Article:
What is financial due diligence
Accountants and bookkeepers use a process called ‘due diligence’ to understand your financial and business processes. It’s often used as part of an external audit. Small businesses often also go through a financial due diligence process with banks, lenders or investors to assess their overall business health and growth potential. 
 
It’s especially important if you are planning to sell your business because a potential buyer will want to have a clear picture. 
 
If you’re considering starting a project with a new customer, you might also carry out a similar process with them so you fully understand the implications of working together. This is called customer due diligence
If you start to work with a new bookkeeper, for example, they will want to confirm as a minimum your name, with an official document that includes your photograph such as a passport or driving licence, your date of birth and your home address. 
 
What the financial due diligence process involves 
 
Overview – the process often begins with you, as the business owner. It might involve confirming your identity, finding out more about your experience in business and your skills for managing and running a company. Other factors might include your business location, the goods or services you provide and your customer type. 
 
People – if you have employees, your recruitment, pay, training and policies might also be reviewed to make sure you are meeting all the human resource requirements to run an effective business. If you are considering selling your business your company culture could be important too. 
 
Risk – there are risks involved in every type of business so your risk management processes are important. This part of the process will look at how you protect your financial and business assets from various risk factors. This might include confirming that you have the right level of insurance, capital reserves and suitable emergency and disaster recovery plans.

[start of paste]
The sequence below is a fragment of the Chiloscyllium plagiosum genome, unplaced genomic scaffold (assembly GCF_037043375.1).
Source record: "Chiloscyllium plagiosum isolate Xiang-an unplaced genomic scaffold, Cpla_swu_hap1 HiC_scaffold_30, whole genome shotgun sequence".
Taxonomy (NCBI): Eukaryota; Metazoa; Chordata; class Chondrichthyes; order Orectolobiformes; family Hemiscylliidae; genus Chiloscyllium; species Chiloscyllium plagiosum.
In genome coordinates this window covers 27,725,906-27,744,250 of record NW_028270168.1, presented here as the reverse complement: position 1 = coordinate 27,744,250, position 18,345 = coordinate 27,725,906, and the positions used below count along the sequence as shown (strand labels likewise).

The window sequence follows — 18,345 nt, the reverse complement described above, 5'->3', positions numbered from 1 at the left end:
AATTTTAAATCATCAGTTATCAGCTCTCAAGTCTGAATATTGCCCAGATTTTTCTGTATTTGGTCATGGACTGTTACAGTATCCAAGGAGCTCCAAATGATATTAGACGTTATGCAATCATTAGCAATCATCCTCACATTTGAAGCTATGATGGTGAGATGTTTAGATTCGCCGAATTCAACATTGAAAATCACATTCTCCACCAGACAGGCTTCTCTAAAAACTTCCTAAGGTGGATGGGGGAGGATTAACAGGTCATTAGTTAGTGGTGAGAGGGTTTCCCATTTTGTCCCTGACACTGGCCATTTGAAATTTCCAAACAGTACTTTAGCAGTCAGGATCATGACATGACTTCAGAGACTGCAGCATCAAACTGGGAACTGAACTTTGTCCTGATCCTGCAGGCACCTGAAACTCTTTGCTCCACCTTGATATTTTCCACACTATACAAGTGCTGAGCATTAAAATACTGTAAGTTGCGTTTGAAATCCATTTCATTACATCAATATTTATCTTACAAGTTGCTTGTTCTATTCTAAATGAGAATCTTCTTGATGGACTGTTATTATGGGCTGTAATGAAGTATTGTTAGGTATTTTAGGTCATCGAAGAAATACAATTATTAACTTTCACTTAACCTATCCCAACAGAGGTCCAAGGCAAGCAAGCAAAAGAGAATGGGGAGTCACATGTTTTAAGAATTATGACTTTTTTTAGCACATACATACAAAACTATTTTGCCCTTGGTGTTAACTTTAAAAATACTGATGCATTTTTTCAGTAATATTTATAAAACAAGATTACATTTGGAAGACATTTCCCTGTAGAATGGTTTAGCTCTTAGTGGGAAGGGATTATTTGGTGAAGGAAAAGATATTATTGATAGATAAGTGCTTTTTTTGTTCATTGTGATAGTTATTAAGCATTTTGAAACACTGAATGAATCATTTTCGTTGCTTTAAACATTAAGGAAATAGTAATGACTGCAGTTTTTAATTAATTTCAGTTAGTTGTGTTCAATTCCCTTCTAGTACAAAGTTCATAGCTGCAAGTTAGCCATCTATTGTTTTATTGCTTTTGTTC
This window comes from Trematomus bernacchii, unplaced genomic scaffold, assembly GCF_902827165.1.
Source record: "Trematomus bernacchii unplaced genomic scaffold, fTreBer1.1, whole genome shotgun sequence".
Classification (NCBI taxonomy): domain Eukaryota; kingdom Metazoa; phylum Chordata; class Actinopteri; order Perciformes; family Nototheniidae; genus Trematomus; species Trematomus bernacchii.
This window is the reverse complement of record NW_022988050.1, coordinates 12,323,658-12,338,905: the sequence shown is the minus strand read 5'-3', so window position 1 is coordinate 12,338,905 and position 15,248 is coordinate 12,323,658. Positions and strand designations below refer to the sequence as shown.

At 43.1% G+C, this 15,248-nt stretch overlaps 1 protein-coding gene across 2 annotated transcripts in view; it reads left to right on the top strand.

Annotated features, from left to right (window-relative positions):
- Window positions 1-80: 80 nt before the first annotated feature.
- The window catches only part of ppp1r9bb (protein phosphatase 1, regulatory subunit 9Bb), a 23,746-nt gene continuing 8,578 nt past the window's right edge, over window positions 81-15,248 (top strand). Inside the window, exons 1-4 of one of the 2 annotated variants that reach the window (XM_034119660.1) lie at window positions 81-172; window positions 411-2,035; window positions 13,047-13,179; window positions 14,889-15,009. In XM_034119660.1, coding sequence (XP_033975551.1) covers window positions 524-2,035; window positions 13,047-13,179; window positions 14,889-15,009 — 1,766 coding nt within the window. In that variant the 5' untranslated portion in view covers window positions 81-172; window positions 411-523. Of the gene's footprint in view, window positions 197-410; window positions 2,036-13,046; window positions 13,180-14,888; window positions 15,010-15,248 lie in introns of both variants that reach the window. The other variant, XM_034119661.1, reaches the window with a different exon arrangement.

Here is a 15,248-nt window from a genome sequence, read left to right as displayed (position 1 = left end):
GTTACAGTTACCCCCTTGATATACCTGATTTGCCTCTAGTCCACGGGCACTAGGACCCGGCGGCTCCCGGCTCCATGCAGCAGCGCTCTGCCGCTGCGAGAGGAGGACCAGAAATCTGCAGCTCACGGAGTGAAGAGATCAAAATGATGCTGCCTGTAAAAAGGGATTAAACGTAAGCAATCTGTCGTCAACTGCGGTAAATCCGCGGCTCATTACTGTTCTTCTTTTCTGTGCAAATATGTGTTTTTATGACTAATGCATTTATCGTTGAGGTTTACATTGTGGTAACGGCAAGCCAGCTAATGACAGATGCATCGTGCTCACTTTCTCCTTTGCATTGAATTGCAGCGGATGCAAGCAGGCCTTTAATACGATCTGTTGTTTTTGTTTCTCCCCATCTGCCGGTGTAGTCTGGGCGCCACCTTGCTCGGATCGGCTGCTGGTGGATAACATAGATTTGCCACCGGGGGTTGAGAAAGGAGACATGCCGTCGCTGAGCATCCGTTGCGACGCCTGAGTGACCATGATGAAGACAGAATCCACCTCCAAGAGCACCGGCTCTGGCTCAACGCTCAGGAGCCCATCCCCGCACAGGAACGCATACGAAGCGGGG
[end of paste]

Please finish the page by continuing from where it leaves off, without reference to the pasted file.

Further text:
Assets – your business assets represent part of the value of your business, so they need to be accurately recorded in a financial statement. As part of the due diligence process the information included in your general ledger will be cross-checked with your physical assets. Because many assets lose value over time depreciation will be taken in to account. 
 
Liabilities – you might have loans, credit arrangements, outstanding invoices and other financial commitments that will affect the overall value of your business. The due diligence process is likely to include a review of your current and past accounts, the terms of outstanding debts and discussions with a sample of the people or organisations you have yet to repay. 
 
Equity – you might invest your personal savings in your business as a loan or as equity
Equity allows you to get your business started, but you might not be able to convert your investment to cash when you want to because your business still needs the funds. The due diligence process will look at how much money you might want to withdraw from the business in the future. 
 
Cashcashflow is important for the health of your business so the due diligence process will confirm that your net income can cover your outgoings and credit sales to stay healthy, allowing for seasonal trends and inflation for example. 
 
Projections – the process might also include any financial projections you have made for the future performance of your business to confirm that they are based on past performance, accurate information, and that they are realistic. 
 
Please get in touch if you would like to know more about financial due diligence. 
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